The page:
Globally, most countries have successfully reduced the spread of the highly infectious delta strain via a combination of vaccines and increased mobility restrictions. However, the world’s growth leaders have been hurt in the process. The US likely grew at annualised pace of 3 - 4% in Q3, vs. estimates of more than 6% a month ago. China’s zero-tolerance elimination strategy means the economy is likely to have contracted slightly in Q3. Fortunately, better-than-expected euro area activity means the global economy should still grow by about 6% this year, well above potential and consistent with reducing spare capacity. Global growth will be slower next year, at around 4.5%; this is still a healthy rate of annual growth for the world economy relative to the pre-COVID pace of around 3%.
What to watch
Inflation: Transitory? Global inflation has been surprisingly high and will likely prove more persistent than previously thought. Citibank’s global inflation surprise index is at all-time highs. US annual core inflation increased to a three-decade high of 3.6% and the euro area equivalent increased to 1.9% - the highest level since 2008. More is likely to come with European gas supply disruption resulting in a large increase in energy prices recently. In the US, a net 62% of US firms reported paying higher prices for inputs in September and, with global goods inventories historically low, it may take until the middle of next year before global supply chains normalise.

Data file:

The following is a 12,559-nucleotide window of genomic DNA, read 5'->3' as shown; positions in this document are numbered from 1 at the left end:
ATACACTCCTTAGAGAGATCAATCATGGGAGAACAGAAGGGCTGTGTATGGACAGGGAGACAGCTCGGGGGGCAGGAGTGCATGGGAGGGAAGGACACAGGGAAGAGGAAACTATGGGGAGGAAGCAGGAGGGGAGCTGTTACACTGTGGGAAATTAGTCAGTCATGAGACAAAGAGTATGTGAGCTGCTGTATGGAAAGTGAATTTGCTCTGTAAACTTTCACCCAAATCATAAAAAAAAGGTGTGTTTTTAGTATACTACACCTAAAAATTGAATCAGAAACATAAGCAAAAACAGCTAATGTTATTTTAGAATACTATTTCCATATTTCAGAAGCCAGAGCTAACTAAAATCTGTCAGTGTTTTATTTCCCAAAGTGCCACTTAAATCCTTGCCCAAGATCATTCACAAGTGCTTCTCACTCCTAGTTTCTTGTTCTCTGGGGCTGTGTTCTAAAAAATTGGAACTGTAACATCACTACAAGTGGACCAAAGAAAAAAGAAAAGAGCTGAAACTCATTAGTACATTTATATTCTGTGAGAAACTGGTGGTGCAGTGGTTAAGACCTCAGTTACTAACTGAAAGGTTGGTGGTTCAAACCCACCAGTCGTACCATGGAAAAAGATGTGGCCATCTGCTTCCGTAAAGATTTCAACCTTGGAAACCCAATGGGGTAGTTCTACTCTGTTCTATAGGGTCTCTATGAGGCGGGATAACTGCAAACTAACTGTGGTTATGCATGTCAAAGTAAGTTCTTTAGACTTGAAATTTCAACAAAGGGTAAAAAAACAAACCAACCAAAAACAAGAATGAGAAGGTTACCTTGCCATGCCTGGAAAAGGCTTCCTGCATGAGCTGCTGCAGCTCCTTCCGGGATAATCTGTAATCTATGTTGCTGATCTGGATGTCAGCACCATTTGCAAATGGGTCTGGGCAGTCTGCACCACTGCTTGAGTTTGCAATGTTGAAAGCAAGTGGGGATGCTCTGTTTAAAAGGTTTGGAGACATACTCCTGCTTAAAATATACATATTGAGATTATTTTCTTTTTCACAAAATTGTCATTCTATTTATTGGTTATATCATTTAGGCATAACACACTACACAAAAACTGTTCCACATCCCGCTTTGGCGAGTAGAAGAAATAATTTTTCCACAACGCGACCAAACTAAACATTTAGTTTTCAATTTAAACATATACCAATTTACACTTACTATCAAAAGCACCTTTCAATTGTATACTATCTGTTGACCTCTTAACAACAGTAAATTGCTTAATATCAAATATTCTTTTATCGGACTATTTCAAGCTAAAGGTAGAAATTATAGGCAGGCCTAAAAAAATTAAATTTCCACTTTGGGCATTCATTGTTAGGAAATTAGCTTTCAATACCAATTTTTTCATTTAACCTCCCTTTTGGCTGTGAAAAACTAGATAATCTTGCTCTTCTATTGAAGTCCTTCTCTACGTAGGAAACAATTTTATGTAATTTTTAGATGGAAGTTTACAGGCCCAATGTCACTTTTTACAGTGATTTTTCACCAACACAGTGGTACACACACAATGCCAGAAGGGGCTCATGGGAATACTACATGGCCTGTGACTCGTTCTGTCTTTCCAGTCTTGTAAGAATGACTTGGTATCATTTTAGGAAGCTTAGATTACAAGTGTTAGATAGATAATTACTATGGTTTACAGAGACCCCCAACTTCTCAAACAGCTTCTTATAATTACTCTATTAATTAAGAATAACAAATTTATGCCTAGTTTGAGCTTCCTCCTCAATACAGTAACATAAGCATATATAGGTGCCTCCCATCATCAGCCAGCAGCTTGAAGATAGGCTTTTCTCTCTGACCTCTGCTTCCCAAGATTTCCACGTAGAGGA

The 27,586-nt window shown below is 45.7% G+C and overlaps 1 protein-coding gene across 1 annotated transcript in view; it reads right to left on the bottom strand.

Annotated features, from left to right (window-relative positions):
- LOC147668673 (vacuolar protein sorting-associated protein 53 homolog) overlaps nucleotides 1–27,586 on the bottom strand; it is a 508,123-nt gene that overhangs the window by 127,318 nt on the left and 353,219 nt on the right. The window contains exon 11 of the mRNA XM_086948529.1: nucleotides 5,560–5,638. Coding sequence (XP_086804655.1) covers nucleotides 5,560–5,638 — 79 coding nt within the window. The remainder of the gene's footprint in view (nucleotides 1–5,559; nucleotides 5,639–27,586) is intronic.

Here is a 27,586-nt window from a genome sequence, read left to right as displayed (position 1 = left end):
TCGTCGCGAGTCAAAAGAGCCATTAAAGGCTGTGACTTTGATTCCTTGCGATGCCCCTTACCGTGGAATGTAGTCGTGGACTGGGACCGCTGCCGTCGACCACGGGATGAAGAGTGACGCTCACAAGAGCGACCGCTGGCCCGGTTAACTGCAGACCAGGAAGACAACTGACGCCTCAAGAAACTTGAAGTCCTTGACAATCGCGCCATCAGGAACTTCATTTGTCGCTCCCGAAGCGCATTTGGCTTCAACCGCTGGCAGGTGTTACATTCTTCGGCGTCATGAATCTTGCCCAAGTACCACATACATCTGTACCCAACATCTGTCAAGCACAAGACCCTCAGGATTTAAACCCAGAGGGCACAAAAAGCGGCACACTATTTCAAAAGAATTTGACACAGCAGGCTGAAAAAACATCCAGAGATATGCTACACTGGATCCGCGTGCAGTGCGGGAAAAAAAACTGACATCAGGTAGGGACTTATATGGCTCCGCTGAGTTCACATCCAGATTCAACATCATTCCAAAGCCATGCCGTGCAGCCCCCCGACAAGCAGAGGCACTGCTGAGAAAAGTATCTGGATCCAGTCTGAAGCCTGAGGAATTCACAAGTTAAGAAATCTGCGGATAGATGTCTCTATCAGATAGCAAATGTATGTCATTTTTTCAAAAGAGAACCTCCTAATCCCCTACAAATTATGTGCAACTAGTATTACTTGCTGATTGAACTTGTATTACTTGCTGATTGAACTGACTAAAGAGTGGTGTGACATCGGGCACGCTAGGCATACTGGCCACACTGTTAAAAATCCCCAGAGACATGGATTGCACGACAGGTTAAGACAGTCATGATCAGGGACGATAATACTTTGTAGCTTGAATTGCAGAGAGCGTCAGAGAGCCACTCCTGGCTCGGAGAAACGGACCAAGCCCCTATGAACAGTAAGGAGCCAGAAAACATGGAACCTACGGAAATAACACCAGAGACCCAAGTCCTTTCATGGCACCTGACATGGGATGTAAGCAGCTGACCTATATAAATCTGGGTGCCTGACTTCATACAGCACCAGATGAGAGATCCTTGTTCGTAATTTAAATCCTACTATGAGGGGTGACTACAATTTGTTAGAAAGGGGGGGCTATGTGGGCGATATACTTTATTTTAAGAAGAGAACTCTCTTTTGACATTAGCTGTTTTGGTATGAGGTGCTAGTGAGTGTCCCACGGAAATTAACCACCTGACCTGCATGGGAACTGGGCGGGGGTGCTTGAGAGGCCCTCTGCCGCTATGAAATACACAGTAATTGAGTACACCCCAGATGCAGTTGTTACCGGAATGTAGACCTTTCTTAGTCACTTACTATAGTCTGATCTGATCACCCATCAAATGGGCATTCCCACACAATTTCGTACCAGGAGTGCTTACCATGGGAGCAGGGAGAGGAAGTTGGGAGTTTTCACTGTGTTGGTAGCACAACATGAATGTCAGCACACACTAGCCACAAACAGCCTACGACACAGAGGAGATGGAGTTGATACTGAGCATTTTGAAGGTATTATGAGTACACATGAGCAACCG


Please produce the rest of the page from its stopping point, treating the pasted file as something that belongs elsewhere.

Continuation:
Market outlook and positioning
Investors face a ‘wall of investment worry’ in the near term with COVID outbreaks hitting supply chains and confidence, deflation of Chinese property markets triggering systemic failure concerns (and higher equity risk premiums), energy shortages adding fuel to inflation concerns and central banks unwinding ultra-stimulatory monetary policy settings - all of which are highlighting full valuations in some parts of the equity market.
However, there is support to ‘climb the wall of worry’. Re-opening with increasing vaccination rates may reduce near-term inflation pressures as the community gets back to work. Earnings volatility may reduce as supply chain pressures wane and as businesses incur less closing/re-opening disruption on operations and earnings. While earnings uncertainty may currently be high, several near-term earnings headwinds may dissipate to be replaced by a longer-term tail wind from COVID-forced business changes. And while interest rates are increasing, they are likely to remain on the easier side of historical levels for some time, supporting returns for longer duration (payback of returns) assets including equities.